Mr. Mundell suggested a heretical solution: Raise interest rates to protect the dollar, but cut taxes to spur the economy. Most others in the room were aghast at the idea, fearing tax cuts would lead to a swelling budget deficit -- something many nonsupply-siders believe was exactly what happened during the Reagan years.
"I knew I was in the minority," he said in an 1988 interview. "But I thought my vote should count much more than the others because I understood the subject."
At the University of Chicago early in his career, Mr. Mundell befriended a student named Arthur Laffer, and together they were at the core of the supply-side movement. Even today, Mr. Mundell predicts similar policies will be necessary to keep the U.S. economic expansion going. "Monetary policy isn't going to be enough to stay up there and avoid a recession," he said in an interview Wednesday. "We'll have to have tax reduction, too."
While in Chicago, he found himself constantly at odds with Milton Friedman, who advocated monetary rules and floating exchange rates. Mr. Mundell joined Columbia in 1974, two years before Mr. Friedman won the economics Nobel.
Ever the maverick, Mr. Mundell remains a fan of the gold standard and fixed exchange rates at a time when they're out of favor with most other economists. "You have fixed rates between New York and California, and it works perfectly," he said.
'A Wacko Thing to Work On'
The Nobel committee also praised Mr. Mundell's research into common currency zones, which laid the intellectual foundation for the 11-country euro. In 1961, when European countries still clung to their national currencies, he described the circumstances in which nations could share a common currency.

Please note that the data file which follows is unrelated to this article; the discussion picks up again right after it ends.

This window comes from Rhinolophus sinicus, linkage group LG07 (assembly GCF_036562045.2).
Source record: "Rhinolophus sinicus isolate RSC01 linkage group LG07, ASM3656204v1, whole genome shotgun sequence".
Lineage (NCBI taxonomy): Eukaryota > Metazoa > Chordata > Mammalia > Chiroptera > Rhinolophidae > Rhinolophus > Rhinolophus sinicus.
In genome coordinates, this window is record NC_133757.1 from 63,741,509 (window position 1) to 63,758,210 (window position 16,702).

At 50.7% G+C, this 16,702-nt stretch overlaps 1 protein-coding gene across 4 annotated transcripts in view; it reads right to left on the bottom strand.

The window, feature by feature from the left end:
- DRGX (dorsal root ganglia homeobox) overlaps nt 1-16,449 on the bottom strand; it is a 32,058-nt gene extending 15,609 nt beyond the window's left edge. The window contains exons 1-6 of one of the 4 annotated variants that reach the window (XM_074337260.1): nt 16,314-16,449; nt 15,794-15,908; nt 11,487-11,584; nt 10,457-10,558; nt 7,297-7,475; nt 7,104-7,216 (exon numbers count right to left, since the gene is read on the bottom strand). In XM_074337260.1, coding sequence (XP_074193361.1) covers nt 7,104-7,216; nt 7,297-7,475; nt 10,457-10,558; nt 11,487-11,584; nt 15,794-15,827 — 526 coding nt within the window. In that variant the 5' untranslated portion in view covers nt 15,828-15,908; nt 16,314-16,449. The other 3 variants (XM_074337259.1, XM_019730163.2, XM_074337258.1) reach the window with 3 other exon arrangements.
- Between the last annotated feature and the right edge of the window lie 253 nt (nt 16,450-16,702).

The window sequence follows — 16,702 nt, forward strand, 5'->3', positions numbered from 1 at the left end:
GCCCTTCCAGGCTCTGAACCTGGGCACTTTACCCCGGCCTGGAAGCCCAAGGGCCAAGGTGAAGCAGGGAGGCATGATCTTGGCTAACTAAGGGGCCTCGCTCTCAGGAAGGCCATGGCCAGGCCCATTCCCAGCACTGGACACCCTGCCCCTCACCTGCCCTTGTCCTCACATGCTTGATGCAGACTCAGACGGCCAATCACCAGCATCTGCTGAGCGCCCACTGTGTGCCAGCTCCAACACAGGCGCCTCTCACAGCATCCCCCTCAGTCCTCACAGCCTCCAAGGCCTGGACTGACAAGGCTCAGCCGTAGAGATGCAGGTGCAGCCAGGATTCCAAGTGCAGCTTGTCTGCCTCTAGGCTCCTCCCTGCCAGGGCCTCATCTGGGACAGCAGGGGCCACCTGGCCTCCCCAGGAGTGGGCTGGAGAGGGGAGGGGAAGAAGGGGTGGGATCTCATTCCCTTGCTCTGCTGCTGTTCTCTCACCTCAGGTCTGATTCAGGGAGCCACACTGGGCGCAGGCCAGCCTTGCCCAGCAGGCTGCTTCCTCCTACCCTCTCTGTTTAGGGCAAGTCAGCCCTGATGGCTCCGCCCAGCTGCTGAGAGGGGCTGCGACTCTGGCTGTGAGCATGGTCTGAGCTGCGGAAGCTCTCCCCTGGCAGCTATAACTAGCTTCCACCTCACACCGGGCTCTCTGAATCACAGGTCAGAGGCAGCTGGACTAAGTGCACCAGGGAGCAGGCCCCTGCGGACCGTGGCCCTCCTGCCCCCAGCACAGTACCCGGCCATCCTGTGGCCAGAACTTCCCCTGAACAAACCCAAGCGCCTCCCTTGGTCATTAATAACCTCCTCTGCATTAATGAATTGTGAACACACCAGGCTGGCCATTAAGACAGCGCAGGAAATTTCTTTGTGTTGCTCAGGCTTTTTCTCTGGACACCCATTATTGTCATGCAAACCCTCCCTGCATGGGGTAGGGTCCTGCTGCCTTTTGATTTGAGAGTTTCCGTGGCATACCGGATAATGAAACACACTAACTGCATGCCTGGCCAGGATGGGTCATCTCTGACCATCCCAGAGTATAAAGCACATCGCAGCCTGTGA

"At the time, it just seemed like such a wacko thing to work on, and that's why it's so visionary," said Kenneth Rogoff, a Harvard economist.
|Great currencies and great powers according to Robert Mundell:|
|Greece||7th-3rd C. B.C.|
|Persia||6th-4th C. B.C.|
|Macedonia||4th-2nd C. B.C.|
|Rome||2nd C. B.C.-4th C.|
|Italian city states||13th-6th C.|
|Germany (thaler)||14th- 19th C.|
Source: The Euro and the Stability of the International Monetary System, Robert Mundell, Columbia University
In particular, Mr. Mundell argued that in any successful currency zone, workers must be able to move freely from areas that are slowing to areas that are booming. Some critics suggest the euro nations don't fit his description.
But Mr. Mundell believes the new currency will eventually challenge the dollar for global dominance. "The benefits will derive from transparency of pricing, stability of expectations and lower transactions costs, as well as a common monetary policy run by the best minds that Europe can muster," Mr. Mundell wrote last year. He began working on the euro project as a consultant to European monetary authorities in 1969.
Outside academia, Mr. Mundell has led a colorful life. Worried about the onset of inflation in the late 1960s, he bought and renovated a 16th century Italian castle originally built for Pandolfo Petrucci, the "Strong Man of Siena." Mr. Mundell has four children, who range in age from one to 40.